Bookending the giant Texas A&M exhibit at the 2017 [Earth Day Texas] (http://earthdaytx.org/) exposition in Dallas were two 20-foot square retractable pavilions designed by Negar Kalantar, assistant professor of architecture, and created by students and faculty at the College of Architecture’s Automated Fabrication and Design Lab.
The two articulating lattice tents of interconnected wooden slats defined the presentation space under which several Texas A&M groups, including the College of Architecture, showcased the university’s myriad contributions to environmental stewardship and sustainable living.
Emphasizing reusable, easily deployable structures and materials, the College of Architecture’s booth featured low-cost interlocking building modules designed and fabricated by students in plastic, wood and concrete using 3-D printing, laser cutters and casting techniques. Adjacent to the booth, students erected a temporary office space constructed from larger interlocking plywood modules, designed and fabricated by architecture lecturer Alireza Borhani and his freshman studio.
“The whole idea is that you can fabricate a structure off-site, easily transport it and erect it where needed, then easily collapse it and store it,” said Kalantar, whose towering, expansive pavilion roofs could collapse to a compact four-by-four foot block. “We wanted to manifest the power of design and how through the design you add value to the material and space.”
Using such modular building material is good for the Earth, because the waste-free pieces are reusable, can be made from sustainable or recycled materials and are adaptable into a variety of forms.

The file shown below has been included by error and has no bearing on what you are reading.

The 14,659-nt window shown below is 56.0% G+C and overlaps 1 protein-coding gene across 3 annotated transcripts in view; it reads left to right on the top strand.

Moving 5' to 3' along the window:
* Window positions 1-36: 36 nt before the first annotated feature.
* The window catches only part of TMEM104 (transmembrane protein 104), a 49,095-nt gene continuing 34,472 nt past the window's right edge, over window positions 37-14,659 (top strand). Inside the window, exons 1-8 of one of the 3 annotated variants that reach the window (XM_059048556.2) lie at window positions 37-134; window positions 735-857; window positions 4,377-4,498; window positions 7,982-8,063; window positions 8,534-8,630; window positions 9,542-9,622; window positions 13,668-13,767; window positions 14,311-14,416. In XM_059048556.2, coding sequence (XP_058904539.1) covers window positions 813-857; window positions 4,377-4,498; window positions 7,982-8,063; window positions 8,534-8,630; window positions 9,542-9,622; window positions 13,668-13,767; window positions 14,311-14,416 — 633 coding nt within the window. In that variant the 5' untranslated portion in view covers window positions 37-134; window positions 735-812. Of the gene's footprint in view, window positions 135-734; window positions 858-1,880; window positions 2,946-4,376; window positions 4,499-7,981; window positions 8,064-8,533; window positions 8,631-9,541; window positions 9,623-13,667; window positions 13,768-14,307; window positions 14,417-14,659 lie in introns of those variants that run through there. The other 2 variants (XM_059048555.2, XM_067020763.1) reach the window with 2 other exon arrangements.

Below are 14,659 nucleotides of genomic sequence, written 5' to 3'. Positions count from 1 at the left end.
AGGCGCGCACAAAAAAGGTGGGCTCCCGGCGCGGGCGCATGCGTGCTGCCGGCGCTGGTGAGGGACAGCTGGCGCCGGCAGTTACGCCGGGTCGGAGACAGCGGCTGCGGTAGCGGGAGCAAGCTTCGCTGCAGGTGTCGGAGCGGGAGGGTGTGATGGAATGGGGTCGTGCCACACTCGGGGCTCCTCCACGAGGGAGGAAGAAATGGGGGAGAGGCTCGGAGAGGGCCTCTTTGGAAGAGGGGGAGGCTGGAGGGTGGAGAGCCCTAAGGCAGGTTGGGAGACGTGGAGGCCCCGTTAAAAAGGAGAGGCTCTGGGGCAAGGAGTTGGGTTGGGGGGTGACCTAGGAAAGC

A [video] (https://www.youtube.com/watch?v=AcIb8YSIZ90) showing the design and fabrication of Kalantar’s retractable pavilions can be seen on You Tube.
This marked the second year the College of Architecture participated in Earth Day Texas, the world’s largest forum for sharing the latest discoveries, policies, products and corporate practices that are shaping the world and making it greener. Texas A&M University, the largest educational exhibitor at the festival, was joined by a variety of government agencies, other academic institutions, businesses, environmental organizations and distinguished speakers.
Also at this year’s Earth Day expo, the Texas A&M Department of Construction Science exhibited a student-designed and built tiny home to be donated to a Dallas-Fort Worth veteran’s group. During the event, a U.S. Department of Energy representative toured the home and interviewed its future resident in a live [Facebook video] (https://www.facebook.com/eeregov/videos/10158419907890062/?autoplay_reason=all_page_organic_allowed&video_container_type=4&video_creator_product_type=0&app_id=6628568379&live_video_guests=0) available online.
A [story with photos] (http://one.arch.tamu.edu/news/2016/11/11/student-designed-tiny-home-homeless/) of this tiny home and another built last fall by construction science students can be found in the College of Architecture’s online [arch|one] (http://one.arch.tamu.edu/) newsletter.